PDBsum is a database that provides an overview of the contents of each 3D macromolecular structure deposited in the Protein Data Bank (PDB).[1][2][3][4]

DescriptionOverview of the structures contained within the Protein Data Bank.
Data types
Protein structures
Research centerEuropean Bioinformatics Institute (EBI)
AuthorsRoman Laskowski & al. (1997)
Primary citationPMID 9433130



The original version of the database was developed around 1995 by Roman Laskowski and collaborators at University College London.[5] As of 2014, PDBsum is maintained by Laskowski and collaborators in the laboratory of Janet Thornton at the European Bioinformatics Institute (EBI).

Each structure in the PDBsum database includes an image of structure (main view, Bottom view and right view), molecular components contained in the complex(structure), enzyme reaction diagram if appropriate, Gene ontology functional assignments, a 1D sequence annotated by Pfam and InterPro domain assignments, description of bound molecules and graphic showing interactions between protein and secondary structure, schematic diagrams of protein–protein interactions, analysis of clefts contained within the structure and links to external databases.[6] The RasMol and Jmol molecular graphics software are used to provide a 3D view of molecules and their interactions within PDBsum.[5]

Since the release of the 1000 Genomes Project in October 2012, all single amino acid variants identified by the project have been mapped to the corresponding protein sequences in the Protein Data Bank. These variants are also displayed within PDBsum, cross-referenced to the relevant UniProt identifier.[6] PDBsum contains a number of protein structures that may be of interest in structure-based drug design. One branch of PDBsum, known as DrugPort, focuses on these models and is linked with the DrugBank drug target database.[6][7]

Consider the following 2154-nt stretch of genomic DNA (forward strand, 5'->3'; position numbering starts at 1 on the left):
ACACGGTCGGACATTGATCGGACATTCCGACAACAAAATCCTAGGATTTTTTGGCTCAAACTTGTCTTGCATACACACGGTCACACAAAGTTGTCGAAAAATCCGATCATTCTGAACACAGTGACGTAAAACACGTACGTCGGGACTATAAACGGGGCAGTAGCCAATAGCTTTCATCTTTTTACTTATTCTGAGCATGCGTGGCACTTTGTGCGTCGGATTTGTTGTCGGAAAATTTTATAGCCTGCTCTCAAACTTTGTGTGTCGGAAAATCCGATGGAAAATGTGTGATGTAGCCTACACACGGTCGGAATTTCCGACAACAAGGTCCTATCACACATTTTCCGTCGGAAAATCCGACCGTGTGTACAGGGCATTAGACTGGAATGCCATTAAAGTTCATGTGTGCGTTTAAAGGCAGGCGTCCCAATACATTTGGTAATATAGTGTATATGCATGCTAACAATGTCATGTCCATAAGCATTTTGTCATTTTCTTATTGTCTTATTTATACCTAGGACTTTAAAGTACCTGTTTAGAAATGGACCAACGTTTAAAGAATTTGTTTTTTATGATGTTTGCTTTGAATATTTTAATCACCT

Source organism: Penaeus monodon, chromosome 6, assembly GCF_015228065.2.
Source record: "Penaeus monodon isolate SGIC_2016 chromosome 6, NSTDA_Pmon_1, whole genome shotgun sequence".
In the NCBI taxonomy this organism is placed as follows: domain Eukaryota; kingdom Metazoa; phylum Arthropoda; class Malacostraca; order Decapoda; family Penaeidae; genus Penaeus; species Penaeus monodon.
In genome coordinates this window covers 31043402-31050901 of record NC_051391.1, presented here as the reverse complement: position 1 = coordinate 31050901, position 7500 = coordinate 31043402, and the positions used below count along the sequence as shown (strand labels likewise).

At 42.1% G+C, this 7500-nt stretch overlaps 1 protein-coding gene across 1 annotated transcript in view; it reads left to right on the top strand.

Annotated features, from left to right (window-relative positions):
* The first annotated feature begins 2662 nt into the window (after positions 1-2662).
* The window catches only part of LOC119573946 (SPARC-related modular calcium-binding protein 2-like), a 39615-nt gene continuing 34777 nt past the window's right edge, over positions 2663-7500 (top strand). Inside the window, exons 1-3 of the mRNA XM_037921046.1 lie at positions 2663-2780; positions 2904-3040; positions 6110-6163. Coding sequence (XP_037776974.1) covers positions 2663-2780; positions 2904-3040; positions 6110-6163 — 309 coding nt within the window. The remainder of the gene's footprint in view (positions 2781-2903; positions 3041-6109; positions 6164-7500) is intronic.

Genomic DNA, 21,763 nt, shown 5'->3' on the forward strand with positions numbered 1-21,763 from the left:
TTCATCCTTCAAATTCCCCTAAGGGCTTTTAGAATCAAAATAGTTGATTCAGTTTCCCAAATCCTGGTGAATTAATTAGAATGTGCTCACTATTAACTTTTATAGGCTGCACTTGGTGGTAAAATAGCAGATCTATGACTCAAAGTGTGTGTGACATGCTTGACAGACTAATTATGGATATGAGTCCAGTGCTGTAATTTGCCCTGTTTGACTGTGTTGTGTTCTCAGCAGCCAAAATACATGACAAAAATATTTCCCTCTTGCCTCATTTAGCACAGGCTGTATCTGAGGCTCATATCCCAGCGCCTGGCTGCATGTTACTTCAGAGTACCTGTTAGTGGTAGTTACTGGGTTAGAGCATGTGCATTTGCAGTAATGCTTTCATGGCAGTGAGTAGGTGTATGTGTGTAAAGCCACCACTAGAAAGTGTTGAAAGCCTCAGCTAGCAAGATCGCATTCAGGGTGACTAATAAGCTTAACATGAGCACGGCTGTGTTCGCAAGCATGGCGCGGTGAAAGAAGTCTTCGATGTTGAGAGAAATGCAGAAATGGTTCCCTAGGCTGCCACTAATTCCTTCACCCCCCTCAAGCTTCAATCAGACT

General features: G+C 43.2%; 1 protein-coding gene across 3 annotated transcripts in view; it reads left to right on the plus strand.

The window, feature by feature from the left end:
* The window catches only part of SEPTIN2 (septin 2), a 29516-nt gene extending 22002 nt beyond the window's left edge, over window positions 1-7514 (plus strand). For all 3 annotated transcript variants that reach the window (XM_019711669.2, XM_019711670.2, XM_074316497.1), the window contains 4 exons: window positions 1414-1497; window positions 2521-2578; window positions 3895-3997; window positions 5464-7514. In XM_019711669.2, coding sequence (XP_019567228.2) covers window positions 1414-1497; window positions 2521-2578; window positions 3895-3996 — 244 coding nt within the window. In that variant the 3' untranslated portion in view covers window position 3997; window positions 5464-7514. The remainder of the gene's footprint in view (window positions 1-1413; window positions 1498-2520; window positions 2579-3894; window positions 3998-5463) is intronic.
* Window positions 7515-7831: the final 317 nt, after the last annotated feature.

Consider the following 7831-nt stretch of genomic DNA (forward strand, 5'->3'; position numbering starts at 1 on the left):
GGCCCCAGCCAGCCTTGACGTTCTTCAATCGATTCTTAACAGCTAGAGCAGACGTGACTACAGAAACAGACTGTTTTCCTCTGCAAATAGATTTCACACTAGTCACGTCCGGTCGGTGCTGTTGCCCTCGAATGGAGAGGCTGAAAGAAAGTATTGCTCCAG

See also



  1. ^ Laskowski RA, Hutchinson EG, Michie AD, Wallace AC, Jones ML, Thornton JM (Dec 1997). "PDBsum: a Web-based database of summaries and analyses of all PDB structures". Trends in Biochemical Sciences. 22 (12): 488–90. doi:10.1016/S0968-0004(97)01140-7. PMID 9433130.
  2. ^ Laskowski RA (Jan 2001). "PDBsum: summaries and analyses of PDB structures". Nucleic Acids Research. 29 (1): 221–2. doi:10.1093/nar/29.1.221. PMC 29784. PMID 11125097.
  3. ^ Laskowski RA, Chistyakov VV, Thornton JM (Jan 2005). "PDBsum more: new summaries and analyses of the known 3D structures of proteins and nucleic acids". Nucleic Acids Research. 33 (Database issue): D266-8. doi:10.1093/nar/gki001. PMC 539955. PMID 15608193.
  4. ^ Laskowski RA (Jan 2009). "PDBsum new things". Nucleic Acids Research. 37 (Database issue): D355-9. doi:10.1093/nar/gkn860. PMC 2686501. PMID 18996896.
  5. ^ a b "PDBsum documentation: About PDBsum". European Molecular Biology Laboratory – The European Bioinformatics Institute. Retrieved 9 September 2014.
  6. ^ a b c de Beer TA, Berka K, Thornton JM, Laskowski RA (Jan 2014). "PDBsum additions". Nucleic Acids Research. 42 (Database issue): D292-6. doi:10.1093/nar/gkt940. PMC 3965036. PMID 24153109.
  7. ^ Knox C, Law V, Jewison T, Liu P, Ly S, Frolkis A, Pon A, Banco K, Mak C, Neveu V, Djoumbou Y, Eisner R, Guo AC, Wishart DS (Jan 2011). "DrugBank 3.0: a comprehensive resource for 'omics' research on drugs". Nucleic Acids Research. 39 (Database issue): D1035-41. doi:10.1093/nar/gkq1126. PMC 3013709. PMID 21059682.